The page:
Interview by Sarah Clark, LAc
Last week I spent some time with Dr. Meghan Larivee, ND, LAc, at Kwan Yin Healing Arts. We talked about the body as landscape, how honey bee venom therapy and neural therapy can help to re-establish balance within that landscape, and the importance of doctor patient rapport. Here is what she had to say.
Sarah: What led you to become a healer?
Meghan: I knew that I wanted to practice medicine. Biology and humanity always fascinated me–so I went pre-med. But what truly led me to holistic medicine was studying environmental biology and learning about ecosystems and the concept that the health of the whole is more important than the sum of the parts. So I was looking at the big picture of things with regards to disease and how disease happens, and then a family member turned me on to naturopathic medicine.
I grew up in the South and was never aware of holistic medicine as a kid, and I thought why didn’t I get to try herbs or acupuncture? It was just so foreign to me at the time. It was this knowing that I wanted to look at health from a big picture perspective that really led me to naturopathic medicine.
Sarah: So as a doctor do you feel you’re treating the ecosystems of your patients?
Meghan: Exactly. I treat the landscape. I do a little bit of Five Element, and it ties in so incredibly with the macrocosm and the microcosm. So much is dependent on how we live in our environment, including our internal environment.
Sarah: Right, the outer and the inner aren’t separate.
Meghan: Right! When someone comes to me with a headache, I don’t see a headache walking into the room, I see a person who is experiencing a headache. And that headache is unable to exist without a circulatory system and respiratory system and nervous system. All of the systems need to be functioning optimally for health, so it’s important to be able to look at all those systems collectively and how they function as team.
Sarah: Tell me more about how you work with your patients.
Meghan: Often, as providers we focus so much on the body and what’s going on with the physical signs and symptoms. And then, there is all this talk about mind, body, spirit. It’s my opinion that to really be able to help balance and support someone in mind, body, and spirit, you must develop a positive rapport. People need to feel confidence and trust in their provider. I feel that one of my strengths is truly developing that relationship, because, we all have access to the information through books and the internet, and our medical education. But positive rapport gives us the ability to solicit and elicit the important details to work with in order to help our patients heal. It’s an important piece of getting down to what’s going on and helping people get to where they want to be–to meet their healthcare goals, and be happy, and enjoy their lives.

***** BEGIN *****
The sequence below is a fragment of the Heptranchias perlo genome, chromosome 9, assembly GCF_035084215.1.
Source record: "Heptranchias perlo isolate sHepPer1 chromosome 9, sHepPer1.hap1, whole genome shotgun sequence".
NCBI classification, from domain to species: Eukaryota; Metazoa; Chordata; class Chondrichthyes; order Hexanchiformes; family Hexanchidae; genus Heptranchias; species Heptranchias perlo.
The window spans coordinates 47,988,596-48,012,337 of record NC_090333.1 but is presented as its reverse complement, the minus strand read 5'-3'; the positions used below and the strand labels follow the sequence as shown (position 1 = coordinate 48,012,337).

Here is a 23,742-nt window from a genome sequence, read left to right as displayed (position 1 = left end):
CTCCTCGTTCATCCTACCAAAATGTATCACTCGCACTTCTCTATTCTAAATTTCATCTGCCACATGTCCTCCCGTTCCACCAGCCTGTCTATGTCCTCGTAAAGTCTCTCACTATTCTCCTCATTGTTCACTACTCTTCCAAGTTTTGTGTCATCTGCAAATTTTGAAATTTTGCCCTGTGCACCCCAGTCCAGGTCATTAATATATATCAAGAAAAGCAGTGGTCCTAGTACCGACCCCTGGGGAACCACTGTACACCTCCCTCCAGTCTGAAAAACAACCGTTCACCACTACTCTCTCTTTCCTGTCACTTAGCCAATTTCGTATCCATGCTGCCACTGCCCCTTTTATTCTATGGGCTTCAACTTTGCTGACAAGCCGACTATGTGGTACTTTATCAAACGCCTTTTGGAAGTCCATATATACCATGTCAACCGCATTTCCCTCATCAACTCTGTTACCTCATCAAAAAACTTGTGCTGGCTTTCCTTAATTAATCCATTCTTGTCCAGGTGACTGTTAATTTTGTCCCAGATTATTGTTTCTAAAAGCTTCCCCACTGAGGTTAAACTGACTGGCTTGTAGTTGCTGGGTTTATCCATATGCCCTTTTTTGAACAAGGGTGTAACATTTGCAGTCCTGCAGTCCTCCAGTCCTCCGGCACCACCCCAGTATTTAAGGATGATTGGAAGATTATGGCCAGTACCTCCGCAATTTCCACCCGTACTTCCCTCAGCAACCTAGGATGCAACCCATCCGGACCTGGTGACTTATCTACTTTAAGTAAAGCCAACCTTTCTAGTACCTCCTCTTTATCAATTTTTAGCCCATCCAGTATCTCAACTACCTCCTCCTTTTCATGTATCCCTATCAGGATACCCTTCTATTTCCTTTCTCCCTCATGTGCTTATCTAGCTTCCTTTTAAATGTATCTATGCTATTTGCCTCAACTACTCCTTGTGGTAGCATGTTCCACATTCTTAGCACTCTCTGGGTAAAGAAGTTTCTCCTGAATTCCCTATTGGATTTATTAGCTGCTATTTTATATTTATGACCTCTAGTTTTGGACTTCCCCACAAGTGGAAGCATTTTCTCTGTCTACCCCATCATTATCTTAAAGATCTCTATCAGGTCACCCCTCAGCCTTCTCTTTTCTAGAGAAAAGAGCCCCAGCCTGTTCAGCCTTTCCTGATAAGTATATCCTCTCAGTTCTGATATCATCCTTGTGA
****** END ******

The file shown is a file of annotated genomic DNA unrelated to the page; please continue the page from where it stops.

Sarah: And how do you elicit that trust from your patients? Can you get a little more specific?
Meghan: I think it’s just about being genuine and honest, and communicating that I really do want what’s best for my patients.
Sarah: What kinds of conditions do you treat?
Meghan: I work a lot with people who are experiencing autoimmune processes. Many systems are involved in autoimmunity, so we get very detailed. I completed my residency training in an integrative neurology program, so I focus on people that have neuro-related conditions–everything from insomnia and anxiety to headaches and migraines to multiple sclerosis. Oftentimes with bizarre symptoms neurology comes up. The nervous system innervates everything.
Sarah: What kinds of modalities do you use?
Meghan: I’m trained as a naturopathic physician and as an acupuncturist – I have specifically studied Five Element acupuncture, so I weave that in. I do honey bee venom therapy and neural therapy. I also perform nasal specific treatments.
Sarah: Tell me about honey bee venom therapy.